“It’s all right to listen, Miss Sugarsprinkles. It’s not at all rude.”
“Are you sure, Mrs Jellywoman?”
“Quite sure, Miss Sugarsprinkles. Please don’t worry.”
“I’ll just wash up the paint-pots, then.”
The children are already a-wriggling and a-giggling. They know what is coming.
“Eddie and the Nappy by Michael Rosen.” I read. “Eddie hates having his nappy done..”
Over by the sink, Miss Sugarsprinkles is quietly washing the paint-pots, a picture of innocence. The children give her sneaky looks as I read on. We’ve been down this road before and they know that it is going to end in the most hilarious way imaginable to a five year old.
“When I’ve cleaned him up
it’s time for the cream.
You have to put cream on a baby’s bum…”
There’s a small gasp from Miss Sugarsprinkles; the children laugh but I read on regardless. Michael Rosen tells us about leaving the jar of cream on the windowsill, where it gets all cold. How Eddie says “no cream” but nevertheless the cream is blobbed on, and Eddie gasps.
“You can imagine what that would feel like
A great blob of cold cream.
It would be like
having an ice-lolly down your pants.”
Miss Sugarsprinkles is shocked to her core and shows it, with a display of horror which would do credit to Frankie Howerd. The children, helpless with laughter, will be putty in my hands from now on.
I’m now on my second copy of Michael Rosen’s book Quick Let’s Get Out of Here, my first having fallen apart utterly. And this one is held together by tape and willpower. The best known poem in the book is Chocolate Cake – and it is, admittedly, a total joy to read aloud – but my favourite poems have always been those about his toddler Eddie. Class after class have giggled through stories of Eddie pulling wallpaper off the wall, Eddie having tantrums on his second birthday, Eddie being carried into bed with his mum and dad and sleeping with his toes in their ears.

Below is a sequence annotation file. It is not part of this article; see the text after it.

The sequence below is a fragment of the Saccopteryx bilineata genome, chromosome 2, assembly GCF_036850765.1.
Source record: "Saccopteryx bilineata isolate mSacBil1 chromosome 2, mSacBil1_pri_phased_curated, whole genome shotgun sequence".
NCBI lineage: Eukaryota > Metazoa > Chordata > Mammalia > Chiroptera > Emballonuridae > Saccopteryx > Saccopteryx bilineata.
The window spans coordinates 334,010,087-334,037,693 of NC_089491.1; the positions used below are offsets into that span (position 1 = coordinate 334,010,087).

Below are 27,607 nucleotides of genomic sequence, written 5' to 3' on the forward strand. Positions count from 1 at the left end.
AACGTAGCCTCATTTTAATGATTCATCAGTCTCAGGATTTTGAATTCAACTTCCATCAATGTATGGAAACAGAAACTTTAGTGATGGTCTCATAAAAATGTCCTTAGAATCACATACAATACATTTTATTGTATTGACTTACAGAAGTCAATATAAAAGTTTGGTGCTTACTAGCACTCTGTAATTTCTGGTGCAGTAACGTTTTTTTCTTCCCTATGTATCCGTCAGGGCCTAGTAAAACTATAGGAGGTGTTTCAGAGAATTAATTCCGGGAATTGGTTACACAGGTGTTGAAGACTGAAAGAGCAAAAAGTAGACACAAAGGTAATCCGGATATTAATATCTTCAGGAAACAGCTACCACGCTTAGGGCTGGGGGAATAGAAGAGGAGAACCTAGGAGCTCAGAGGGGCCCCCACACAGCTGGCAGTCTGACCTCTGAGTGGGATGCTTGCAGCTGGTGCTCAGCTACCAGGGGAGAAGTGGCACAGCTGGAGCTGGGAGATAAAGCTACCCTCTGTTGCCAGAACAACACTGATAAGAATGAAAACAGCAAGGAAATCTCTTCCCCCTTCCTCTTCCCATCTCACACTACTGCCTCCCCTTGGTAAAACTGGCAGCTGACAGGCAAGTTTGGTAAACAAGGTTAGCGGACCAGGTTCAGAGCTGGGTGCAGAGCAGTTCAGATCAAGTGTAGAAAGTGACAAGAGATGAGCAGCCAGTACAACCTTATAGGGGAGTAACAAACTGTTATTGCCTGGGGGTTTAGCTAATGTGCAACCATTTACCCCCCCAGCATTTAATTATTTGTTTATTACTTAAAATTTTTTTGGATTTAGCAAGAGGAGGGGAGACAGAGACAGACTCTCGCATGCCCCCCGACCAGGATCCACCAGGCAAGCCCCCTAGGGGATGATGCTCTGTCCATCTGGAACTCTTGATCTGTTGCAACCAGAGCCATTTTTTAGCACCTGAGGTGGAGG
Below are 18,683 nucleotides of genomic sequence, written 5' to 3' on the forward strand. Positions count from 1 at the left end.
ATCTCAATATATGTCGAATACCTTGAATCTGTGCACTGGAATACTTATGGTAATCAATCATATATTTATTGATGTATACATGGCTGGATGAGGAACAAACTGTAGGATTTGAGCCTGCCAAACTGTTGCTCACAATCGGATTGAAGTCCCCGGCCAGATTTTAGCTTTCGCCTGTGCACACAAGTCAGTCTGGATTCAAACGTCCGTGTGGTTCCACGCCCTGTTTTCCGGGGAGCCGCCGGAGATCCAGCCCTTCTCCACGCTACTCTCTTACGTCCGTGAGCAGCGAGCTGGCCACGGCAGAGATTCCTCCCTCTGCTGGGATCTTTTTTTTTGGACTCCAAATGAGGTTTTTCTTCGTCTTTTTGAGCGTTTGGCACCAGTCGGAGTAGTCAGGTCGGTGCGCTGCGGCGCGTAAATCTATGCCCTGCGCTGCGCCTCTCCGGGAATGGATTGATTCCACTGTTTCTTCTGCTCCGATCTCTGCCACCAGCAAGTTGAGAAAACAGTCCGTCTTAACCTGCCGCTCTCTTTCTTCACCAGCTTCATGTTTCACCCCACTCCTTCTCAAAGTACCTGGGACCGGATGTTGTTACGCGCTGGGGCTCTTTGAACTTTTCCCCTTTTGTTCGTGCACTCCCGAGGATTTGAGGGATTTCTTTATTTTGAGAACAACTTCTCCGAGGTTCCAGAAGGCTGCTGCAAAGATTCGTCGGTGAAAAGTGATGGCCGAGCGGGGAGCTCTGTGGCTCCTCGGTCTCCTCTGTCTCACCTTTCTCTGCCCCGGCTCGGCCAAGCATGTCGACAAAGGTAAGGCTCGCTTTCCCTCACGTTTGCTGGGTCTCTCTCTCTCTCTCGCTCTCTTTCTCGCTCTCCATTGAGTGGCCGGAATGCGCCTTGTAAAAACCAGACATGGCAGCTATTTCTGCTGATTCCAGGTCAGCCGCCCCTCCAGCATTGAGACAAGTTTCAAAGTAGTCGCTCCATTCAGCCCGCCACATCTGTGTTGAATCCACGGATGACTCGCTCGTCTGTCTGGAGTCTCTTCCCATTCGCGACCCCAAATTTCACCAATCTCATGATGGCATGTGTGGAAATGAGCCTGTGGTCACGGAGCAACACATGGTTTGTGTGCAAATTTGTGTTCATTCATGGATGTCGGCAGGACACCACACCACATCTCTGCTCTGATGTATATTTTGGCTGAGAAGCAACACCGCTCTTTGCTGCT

The book is illustrated by Quentin Blake, with his characteristic, quirky pen and ink drawings. InfantPhenomenon and I went last week to see an exhibition of Blake’s work. There were lots of examples of his Roald Dahl illustrations, of course, but the ones that moved me most were the pictures of Eddie. Sadly, these were taken from the Sad Book that Michael Rosen wrote after Eddie died suddenly from meningitis, at the age of eighteen.
I can’t begin to imagine how, as a parent, you cope with that. But Michael Rosen’s Eddie poems, with Quentin Blake’s illustrations, remain a thing of joy. After all, what could be funnier than having an ice-lolly down your pants?
This week, the Jelly Chronicles reached the terrible twos, would you believe. If you’ve been following the blog thus far, thanks for keeping me company.